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Hi a few years ago I acquired this bike:

Apollo XC26

It's a pretty crappy bike, it's cheap, poor quality parts and not really a mountain bike... but that is why i love it. It means i have to pay extra attention when taking fast sections of downhill, land properly when doing jumps and if anything brakes it doesn't really matter as the bike was cheap. I buy more cheap parts and get to learn how to build and repair a bike as i go, this bike is a learning experiment for me, as I do not want to spend £1000s on a good downhill bike i bought this second hand for £20 and rag it and then replenish the parts.

However i want to make some modifications; i would like it to be like an old school BMX: - Fixie - Coaster brake Reason for this is the cables get in the way, the gear system is that inneffective twist shift, they don't work properly and it is just another cheap component that will break.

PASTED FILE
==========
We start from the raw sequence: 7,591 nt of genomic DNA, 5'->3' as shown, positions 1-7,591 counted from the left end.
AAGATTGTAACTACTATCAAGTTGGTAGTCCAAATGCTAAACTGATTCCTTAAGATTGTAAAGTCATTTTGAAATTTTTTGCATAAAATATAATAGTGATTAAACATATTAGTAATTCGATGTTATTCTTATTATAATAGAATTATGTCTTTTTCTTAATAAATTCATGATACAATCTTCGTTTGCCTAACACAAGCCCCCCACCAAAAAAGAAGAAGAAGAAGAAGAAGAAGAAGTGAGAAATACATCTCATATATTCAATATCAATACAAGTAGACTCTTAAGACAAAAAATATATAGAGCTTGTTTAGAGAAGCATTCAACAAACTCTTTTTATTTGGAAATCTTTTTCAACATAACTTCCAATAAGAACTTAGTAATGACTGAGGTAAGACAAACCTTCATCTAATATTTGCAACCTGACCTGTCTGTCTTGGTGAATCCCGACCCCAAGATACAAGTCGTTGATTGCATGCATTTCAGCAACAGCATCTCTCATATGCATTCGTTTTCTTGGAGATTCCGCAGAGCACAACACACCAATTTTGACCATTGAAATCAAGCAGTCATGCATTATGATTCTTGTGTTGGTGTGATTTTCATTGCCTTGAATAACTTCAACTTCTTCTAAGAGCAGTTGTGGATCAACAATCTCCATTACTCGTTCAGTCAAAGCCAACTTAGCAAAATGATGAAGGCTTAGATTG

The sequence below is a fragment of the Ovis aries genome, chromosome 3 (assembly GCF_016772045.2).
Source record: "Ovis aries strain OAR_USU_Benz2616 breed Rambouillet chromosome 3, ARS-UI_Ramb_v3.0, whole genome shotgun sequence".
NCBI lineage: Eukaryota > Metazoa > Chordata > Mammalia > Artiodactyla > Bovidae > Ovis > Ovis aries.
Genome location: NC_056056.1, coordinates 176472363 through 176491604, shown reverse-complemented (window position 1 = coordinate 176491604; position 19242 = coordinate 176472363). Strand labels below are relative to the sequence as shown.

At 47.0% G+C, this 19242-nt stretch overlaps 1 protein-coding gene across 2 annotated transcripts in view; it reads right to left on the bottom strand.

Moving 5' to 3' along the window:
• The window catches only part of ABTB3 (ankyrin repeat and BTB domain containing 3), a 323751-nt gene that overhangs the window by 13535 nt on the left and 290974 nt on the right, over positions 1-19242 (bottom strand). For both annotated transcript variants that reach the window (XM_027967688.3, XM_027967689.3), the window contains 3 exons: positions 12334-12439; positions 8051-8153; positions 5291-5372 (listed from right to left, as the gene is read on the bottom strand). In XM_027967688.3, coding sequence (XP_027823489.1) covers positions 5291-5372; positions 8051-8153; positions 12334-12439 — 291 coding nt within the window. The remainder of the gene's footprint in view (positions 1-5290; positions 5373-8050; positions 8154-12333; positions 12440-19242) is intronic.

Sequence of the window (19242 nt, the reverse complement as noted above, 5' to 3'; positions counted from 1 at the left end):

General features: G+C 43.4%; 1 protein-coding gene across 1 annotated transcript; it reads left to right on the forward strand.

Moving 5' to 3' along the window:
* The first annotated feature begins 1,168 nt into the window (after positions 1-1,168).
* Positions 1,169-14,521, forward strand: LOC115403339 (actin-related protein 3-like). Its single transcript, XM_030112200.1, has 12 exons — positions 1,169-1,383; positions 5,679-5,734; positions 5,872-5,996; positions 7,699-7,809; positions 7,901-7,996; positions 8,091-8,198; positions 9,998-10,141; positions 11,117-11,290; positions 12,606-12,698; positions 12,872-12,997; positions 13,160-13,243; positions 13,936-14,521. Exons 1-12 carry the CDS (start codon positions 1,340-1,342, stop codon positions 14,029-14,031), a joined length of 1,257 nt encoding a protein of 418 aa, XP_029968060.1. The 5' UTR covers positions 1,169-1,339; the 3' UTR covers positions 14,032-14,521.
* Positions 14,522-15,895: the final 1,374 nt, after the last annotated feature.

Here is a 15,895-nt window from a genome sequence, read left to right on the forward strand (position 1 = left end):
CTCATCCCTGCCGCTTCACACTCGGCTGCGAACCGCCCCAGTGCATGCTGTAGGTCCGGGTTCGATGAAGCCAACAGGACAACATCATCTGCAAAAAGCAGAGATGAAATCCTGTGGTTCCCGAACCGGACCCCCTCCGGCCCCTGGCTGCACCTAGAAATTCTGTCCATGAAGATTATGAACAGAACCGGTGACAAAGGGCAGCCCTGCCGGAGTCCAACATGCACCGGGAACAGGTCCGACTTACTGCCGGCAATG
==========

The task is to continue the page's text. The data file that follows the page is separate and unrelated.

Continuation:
I know i can change this into a fixie, but can i also give it coaster brakes? If i do will i still be able to somewhat downhill and jumps? Thanks Dan


EDIT

Frame

it is horizontal drop outs so i think it should be possible, but i have not had much experience

  • I'm thinking that your typical coaster brake hub will be quite a bit narrower than what the rear dropouts are set for. – Daniel R Hicks Jul 18 '15 at 1:53
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You can give it coaster brakes (but note that it won't be a fixie; it will be a single speed which can coast without peddling with coaster brakes). Just buy or build a wheel with a coaster brake in it (you will need a coaster brake hub of the appropriate width) of the appropriate wheel size, put it in the dropout appropriately and then make sure to clamp on the reaction arm to the chainstay.

That being said, coaster brakes for mountain biking are generally not a good idea. They don't dissipate heat very well, and you have less freedom to position your pedals. On top of that, coaster brakes often lock up which isn't great. On top of that, removing a coaster brake wheel is more work than just a quick release (for flats, for example).

  • Thanks, i won't do it then, i may do it to my commuter bike. – Dan Drummond Jul 20 '15 at 13:04

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